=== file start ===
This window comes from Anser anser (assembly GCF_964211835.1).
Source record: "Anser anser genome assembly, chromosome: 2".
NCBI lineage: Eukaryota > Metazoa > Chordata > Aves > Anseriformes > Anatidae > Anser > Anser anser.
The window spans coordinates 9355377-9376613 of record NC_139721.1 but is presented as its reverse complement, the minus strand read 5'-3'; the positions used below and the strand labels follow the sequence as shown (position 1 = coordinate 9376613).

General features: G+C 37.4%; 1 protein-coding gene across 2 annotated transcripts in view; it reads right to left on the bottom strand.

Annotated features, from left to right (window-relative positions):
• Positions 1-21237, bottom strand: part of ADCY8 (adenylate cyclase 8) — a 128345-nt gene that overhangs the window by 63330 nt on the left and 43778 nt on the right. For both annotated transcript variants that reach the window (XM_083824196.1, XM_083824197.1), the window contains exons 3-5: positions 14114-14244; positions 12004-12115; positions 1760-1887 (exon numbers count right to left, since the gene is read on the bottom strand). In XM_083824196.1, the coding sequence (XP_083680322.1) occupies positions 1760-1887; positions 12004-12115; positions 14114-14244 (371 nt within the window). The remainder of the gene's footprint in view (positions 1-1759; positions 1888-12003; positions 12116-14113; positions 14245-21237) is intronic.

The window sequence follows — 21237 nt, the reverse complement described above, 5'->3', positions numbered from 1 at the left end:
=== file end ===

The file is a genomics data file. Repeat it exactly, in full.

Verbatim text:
This window comes from Anser anser (assembly GCF_964211835.1).
Source record: "Anser anser genome assembly, chromosome: 2".
NCBI lineage: Eukaryota > Metazoa > Chordata > Aves > Anseriformes > Anatidae > Anser > Anser anser.
The window spans coordinates 9355377-9376613 of record NC_139721.1 but is presented as its reverse complement, the minus strand read 5'-3'; the positions used below and the strand labels follow the sequence as shown (position 1 = coordinate 9376613).

General features: G+C 37.4%; 1 protein-coding gene across 2 annotated transcripts in view; it reads right to left on the bottom strand.

Annotated features, from left to right (window-relative positions):
• Positions 1-21237, bottom strand: part of ADCY8 (adenylate cyclase 8) — a 128345-nt gene that overhangs the window by 63330 nt on the left and 43778 nt on the right. For both annotated transcript variants that reach the window (XM_083824196.1, XM_083824197.1), the window contains exons 3-5: positions 14114-14244; positions 12004-12115; positions 1760-1887 (exon numbers count right to left, since the gene is read on the bottom strand). In XM_083824196.1, the coding sequence (XP_083680322.1) occupies positions 1760-1887; positions 12004-12115; positions 14114-14244 (371 nt within the window). The remainder of the gene's footprint in view (positions 1-1759; positions 1888-12003; positions 12116-14113; positions 14245-21237) is intronic.

The window sequence follows — 21237 nt, the reverse complement described above, 5'->3', positions numbered from 1 at the left end: